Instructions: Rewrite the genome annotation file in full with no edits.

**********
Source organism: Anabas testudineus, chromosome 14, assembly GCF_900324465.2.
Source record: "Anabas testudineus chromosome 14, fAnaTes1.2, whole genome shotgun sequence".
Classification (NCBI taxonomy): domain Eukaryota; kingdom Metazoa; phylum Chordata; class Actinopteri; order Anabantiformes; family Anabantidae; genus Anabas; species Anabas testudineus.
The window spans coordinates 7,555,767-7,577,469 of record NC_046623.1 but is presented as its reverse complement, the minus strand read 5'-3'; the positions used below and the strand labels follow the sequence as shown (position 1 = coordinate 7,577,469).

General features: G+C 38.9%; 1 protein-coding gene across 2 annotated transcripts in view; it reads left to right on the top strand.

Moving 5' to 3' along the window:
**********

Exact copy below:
Source organism: Anabas testudineus, chromosome 14, assembly GCF_900324465.2.
Source record: "Anabas testudineus chromosome 14, fAnaTes1.2, whole genome shotgun sequence".
Classification (NCBI taxonomy): domain Eukaryota; kingdom Metazoa; phylum Chordata; class Actinopteri; order Anabantiformes; family Anabantidae; genus Anabas; species Anabas testudineus.
The window spans coordinates 7,555,767-7,577,469 of record NC_046623.1 but is presented as its reverse complement, the minus strand read 5'-3'; the positions used below and the strand labels follow the sequence as shown (position 1 = coordinate 7,577,469).

General features: G+C 38.9%; 1 protein-coding gene across 2 annotated transcripts in view; it reads left to right on the top strand.

Moving 5' to 3' along the window: